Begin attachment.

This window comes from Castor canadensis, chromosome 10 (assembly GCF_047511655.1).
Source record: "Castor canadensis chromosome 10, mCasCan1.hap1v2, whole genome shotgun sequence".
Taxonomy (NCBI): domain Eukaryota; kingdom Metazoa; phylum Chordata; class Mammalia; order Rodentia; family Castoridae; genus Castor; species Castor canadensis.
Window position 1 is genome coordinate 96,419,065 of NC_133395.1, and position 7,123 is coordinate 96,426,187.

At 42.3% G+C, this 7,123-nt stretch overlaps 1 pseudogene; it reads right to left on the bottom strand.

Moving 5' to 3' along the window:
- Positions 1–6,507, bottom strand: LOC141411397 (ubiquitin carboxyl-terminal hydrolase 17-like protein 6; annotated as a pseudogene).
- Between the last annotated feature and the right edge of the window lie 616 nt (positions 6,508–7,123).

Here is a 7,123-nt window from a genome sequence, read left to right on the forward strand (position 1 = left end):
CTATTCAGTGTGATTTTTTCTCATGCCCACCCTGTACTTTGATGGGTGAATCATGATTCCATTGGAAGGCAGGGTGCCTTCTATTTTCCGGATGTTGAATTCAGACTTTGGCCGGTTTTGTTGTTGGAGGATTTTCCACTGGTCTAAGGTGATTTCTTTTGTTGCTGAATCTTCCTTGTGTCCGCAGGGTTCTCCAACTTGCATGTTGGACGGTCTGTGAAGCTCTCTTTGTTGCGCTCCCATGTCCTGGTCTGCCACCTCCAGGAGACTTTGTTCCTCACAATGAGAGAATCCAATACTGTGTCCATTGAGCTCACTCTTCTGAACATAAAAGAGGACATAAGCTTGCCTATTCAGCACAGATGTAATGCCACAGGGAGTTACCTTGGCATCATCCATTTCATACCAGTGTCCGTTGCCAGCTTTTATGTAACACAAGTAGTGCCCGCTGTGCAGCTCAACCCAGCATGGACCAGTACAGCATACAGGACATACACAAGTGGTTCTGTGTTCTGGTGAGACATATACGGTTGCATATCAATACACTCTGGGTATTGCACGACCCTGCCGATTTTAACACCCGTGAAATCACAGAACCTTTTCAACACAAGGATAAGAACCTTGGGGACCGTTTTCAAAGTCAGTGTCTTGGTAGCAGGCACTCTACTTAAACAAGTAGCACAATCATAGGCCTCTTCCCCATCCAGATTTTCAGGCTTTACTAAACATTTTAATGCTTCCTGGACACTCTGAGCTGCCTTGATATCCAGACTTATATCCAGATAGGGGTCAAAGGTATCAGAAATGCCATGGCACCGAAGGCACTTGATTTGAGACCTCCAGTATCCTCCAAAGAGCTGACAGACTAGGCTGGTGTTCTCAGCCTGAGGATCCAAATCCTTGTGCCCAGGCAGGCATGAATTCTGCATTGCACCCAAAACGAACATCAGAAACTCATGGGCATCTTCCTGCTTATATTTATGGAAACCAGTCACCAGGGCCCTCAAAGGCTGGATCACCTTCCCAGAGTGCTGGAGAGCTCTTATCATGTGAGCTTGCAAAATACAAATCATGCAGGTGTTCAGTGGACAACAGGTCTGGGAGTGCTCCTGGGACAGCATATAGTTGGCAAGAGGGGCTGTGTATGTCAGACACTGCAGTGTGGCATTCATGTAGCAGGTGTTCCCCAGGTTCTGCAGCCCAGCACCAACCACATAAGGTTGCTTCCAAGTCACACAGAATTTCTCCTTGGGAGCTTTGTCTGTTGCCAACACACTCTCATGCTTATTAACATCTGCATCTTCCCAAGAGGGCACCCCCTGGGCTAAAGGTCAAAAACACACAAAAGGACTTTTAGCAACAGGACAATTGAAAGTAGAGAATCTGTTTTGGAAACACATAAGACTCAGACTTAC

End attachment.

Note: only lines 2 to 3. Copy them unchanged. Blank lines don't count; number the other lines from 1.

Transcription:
Source record: "Castor canadensis chromosome 10, mCasCan1.hap1v2, whole genome shotgun sequence".
Taxonomy (NCBI): domain Eukaryota; kingdom Metazoa; phylum Chordata; class Mammalia; order Rodentia; family Castoridae; genus Castor; species Castor canadensis.